Taitt’s interest is in passing on his experience and helping players improve, finding the right drills that will help different players with different things.

“If I can help one guy get better at one thing, then that’s what its about,”

Taitt says.

“It’s building blocks to help players move along the chain. It’s about giving guys that confidence, that understanding – helping to get the best out of them so they can fulfil their potential.”

He recognises the young receiving talent on the team.

“Some of these young men have the natural ability, the potential. It’s about teaching them to focus, to drill down, and to want to be as good as they can be. I want our receivers to get to the point where they do things instinctively, no hesitation – just wanting the ball all the time, like the way I played!”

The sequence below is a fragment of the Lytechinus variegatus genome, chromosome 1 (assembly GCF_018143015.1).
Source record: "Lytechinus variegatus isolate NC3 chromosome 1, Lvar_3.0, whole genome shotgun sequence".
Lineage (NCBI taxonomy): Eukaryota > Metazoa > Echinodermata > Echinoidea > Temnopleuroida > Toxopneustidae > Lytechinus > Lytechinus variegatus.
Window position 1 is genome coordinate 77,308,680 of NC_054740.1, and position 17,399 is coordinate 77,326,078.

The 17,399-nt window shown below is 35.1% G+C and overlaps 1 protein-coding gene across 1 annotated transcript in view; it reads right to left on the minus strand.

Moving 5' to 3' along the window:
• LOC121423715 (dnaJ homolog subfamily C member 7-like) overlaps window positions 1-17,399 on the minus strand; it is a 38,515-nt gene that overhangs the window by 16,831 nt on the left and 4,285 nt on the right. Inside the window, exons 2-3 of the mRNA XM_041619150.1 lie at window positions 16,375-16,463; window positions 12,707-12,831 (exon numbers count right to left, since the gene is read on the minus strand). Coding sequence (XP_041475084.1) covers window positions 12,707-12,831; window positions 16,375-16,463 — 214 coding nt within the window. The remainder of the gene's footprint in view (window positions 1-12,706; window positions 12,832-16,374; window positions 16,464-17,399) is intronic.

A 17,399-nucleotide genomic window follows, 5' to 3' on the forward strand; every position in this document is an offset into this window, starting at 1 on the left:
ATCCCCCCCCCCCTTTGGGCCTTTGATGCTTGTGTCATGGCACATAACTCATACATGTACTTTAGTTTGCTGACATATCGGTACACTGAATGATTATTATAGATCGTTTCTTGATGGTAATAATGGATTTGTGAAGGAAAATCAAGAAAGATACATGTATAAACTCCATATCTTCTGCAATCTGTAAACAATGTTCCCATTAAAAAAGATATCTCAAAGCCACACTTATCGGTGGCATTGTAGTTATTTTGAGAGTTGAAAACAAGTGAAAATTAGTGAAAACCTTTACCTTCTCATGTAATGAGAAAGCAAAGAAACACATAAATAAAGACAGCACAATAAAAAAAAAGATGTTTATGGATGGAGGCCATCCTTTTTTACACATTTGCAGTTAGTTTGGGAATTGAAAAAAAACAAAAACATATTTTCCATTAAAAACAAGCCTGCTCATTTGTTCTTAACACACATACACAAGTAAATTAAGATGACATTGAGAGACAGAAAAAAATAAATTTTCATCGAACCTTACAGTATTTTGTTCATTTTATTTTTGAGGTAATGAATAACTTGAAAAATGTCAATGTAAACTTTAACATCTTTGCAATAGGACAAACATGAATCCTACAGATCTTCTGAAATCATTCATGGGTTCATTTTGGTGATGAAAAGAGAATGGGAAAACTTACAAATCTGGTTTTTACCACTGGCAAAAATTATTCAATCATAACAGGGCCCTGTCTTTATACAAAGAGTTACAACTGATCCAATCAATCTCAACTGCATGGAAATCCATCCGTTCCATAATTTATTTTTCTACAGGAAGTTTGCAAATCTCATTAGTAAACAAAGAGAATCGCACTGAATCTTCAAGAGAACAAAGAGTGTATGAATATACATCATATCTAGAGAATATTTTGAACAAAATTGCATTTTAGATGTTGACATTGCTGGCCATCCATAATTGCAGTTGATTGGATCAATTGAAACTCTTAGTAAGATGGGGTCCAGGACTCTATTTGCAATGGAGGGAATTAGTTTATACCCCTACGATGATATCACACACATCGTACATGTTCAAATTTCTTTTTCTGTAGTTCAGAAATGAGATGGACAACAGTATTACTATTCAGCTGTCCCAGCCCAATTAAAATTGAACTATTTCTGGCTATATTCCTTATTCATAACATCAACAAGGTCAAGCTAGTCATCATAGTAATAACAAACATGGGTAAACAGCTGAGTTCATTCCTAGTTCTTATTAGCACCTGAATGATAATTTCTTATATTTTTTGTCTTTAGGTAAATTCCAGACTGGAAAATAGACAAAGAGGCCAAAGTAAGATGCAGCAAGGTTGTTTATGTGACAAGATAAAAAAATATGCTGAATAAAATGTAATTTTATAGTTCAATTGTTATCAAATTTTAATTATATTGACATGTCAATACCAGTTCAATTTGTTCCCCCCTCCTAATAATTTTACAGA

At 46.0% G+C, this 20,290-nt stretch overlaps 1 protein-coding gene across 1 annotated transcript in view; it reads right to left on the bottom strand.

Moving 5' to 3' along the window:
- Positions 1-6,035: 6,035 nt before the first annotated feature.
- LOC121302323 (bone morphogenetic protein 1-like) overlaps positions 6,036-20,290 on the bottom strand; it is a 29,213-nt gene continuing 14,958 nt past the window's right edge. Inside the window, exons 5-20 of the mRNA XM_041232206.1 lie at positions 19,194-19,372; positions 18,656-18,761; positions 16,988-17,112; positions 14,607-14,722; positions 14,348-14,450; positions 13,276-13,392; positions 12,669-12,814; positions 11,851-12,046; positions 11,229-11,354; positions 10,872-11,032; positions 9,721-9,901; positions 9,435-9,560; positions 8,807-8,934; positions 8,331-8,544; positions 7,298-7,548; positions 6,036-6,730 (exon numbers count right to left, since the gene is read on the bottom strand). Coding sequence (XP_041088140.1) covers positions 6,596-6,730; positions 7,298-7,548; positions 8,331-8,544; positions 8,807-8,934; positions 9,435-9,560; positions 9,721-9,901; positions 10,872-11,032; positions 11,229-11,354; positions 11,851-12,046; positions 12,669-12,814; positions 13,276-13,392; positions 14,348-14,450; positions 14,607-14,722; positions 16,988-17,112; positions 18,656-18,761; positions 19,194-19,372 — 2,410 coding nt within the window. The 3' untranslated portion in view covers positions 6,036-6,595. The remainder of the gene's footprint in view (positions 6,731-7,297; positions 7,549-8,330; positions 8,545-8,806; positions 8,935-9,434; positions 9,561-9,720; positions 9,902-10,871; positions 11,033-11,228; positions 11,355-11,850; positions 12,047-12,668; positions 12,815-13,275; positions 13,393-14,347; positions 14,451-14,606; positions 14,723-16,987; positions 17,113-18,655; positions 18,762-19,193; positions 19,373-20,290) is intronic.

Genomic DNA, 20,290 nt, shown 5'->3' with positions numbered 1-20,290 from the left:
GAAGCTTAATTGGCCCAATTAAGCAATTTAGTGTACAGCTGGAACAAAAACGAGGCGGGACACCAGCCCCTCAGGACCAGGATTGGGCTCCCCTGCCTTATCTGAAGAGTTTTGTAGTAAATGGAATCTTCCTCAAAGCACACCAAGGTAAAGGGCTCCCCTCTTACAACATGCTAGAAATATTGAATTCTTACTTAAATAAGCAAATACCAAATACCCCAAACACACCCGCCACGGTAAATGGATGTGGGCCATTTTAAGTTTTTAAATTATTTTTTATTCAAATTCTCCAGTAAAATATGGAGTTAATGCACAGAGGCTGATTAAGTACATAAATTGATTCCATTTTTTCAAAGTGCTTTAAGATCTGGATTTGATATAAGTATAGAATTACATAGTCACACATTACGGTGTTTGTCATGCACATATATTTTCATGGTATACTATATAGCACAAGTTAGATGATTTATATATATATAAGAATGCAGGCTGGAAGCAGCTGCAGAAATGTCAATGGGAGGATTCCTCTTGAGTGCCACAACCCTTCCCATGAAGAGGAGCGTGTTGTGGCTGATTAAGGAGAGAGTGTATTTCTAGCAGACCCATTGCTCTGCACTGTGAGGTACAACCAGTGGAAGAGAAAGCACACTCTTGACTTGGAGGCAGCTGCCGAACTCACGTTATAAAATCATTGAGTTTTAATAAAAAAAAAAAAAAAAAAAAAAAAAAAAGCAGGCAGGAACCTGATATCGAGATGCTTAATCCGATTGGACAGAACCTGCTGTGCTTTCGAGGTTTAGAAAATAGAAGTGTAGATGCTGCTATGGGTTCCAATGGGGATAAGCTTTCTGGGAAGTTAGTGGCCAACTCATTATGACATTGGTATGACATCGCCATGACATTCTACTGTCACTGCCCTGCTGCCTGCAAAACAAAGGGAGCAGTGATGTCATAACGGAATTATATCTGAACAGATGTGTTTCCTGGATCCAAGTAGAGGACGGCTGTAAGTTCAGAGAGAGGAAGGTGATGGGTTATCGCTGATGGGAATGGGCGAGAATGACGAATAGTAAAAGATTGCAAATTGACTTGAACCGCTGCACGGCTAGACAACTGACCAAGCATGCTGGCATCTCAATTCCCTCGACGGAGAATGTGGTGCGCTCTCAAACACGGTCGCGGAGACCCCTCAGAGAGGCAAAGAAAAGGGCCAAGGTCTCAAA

Believing in your coaches is crucial, Taitt says. He recalls the Olympians’ 1994 Eurobowl semi-final against East City Giants in Helsinki, Finland:

“We were three scores down with 7 minutes to go in the fourth quarter and players were saying ‘This game is over’ and had mentally given up. But I remember Coach Andy Cox yelling ‘it ain’t over till it’s over’, and with that we rallied back to win the game 22-20.”

The Olympians progressed to their second consecutive Eurobowl final and the rest, as they say, is history…

Comments

comments